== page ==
As the retail industry continues in a rapid state of change, many traditional brick-and-mortar executives are now having to incorporate the notion of “Omnichannel Commerce” into their strategy. This refers to a customer having one continual and consistent shopping experience across all touchpoints with a brand – whether it is in the store, online, on their mobile device, on a social media site, or through the call center. This notion evolved from another buzzword from the early 2000s – “Multi-channel Commerce” which consisted of multiple commerce channels – not necessarily running in a collaborative manner.
Continual advancements in consumer technology, combined with dramatic shifts in customer behavior to shop more and more online have put extreme pressure on Retailers to change or die. Customers now have much more intricate shopping behaviors – looking to Google or Amazon first before setting out for the mall to buy something. Facebook is now playing a role as a customer service tool where brands get real-time feedback and can interact with their customers. While customers are waiting to be served in a store, they are comparing competitors’ pricing on their mobile devices. People are buying items online, and expecting to be able to return the items in-store. These are just some of the many ways that retail as we know it, has changed.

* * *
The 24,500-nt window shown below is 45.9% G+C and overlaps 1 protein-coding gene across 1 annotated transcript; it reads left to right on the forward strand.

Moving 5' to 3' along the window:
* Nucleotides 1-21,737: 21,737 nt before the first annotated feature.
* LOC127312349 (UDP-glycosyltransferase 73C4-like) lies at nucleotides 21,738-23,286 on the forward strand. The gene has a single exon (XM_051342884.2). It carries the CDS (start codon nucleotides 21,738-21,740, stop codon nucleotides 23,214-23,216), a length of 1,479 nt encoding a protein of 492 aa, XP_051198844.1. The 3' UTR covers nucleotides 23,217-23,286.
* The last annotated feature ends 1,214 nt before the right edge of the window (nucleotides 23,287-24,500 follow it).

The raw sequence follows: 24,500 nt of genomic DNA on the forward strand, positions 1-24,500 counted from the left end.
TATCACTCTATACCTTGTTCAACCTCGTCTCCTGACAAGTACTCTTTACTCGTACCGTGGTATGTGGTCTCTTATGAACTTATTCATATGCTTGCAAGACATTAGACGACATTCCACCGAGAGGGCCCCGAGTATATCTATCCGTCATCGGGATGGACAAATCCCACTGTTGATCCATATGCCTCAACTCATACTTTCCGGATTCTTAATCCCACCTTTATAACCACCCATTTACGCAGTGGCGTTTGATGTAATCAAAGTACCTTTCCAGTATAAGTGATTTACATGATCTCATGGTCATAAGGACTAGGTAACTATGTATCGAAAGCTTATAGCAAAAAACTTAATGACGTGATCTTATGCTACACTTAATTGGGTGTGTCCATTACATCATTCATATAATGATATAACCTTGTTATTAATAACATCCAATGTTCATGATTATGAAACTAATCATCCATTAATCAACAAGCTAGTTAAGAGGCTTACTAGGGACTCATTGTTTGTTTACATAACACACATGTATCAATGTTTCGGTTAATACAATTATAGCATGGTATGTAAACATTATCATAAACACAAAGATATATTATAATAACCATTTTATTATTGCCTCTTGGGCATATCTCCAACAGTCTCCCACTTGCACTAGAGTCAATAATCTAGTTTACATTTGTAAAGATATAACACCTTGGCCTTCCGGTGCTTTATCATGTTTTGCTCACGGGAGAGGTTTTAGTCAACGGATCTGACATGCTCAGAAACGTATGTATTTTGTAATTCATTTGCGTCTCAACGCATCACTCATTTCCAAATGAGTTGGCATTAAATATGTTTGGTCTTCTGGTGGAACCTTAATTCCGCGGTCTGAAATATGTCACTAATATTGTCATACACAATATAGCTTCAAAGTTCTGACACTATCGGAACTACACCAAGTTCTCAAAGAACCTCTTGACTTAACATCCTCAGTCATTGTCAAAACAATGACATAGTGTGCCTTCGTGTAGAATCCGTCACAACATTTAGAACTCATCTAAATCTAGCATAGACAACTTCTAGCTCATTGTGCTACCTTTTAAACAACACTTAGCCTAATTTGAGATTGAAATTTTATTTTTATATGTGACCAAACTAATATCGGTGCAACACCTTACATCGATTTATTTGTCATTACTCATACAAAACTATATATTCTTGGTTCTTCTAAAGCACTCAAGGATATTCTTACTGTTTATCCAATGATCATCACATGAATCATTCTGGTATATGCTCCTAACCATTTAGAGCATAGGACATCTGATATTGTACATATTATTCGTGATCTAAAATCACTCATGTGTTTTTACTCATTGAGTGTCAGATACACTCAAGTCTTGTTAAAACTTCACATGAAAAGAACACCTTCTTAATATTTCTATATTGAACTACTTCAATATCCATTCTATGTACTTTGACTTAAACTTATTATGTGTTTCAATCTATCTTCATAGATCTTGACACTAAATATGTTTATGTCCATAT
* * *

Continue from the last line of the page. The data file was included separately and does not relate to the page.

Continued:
What is involved in creating this shopping experience? The diagram below shows an overview of a sample Omnichannel Commerce solution and some of the coordinated elements required behind the scenes to obtain a 360-degree view of the customer across channels. The lines in the center of the diagram represent some sample integrations between the systems and channels throughout the purchasing cycle. If it appears to be complex, it’s because it is.
Building out your technology infrastructure to accommodate an Omnichannel Commerce strategy is not trivial and requires an experienced team to execute it, but the returns and rewards can be many times over the investment.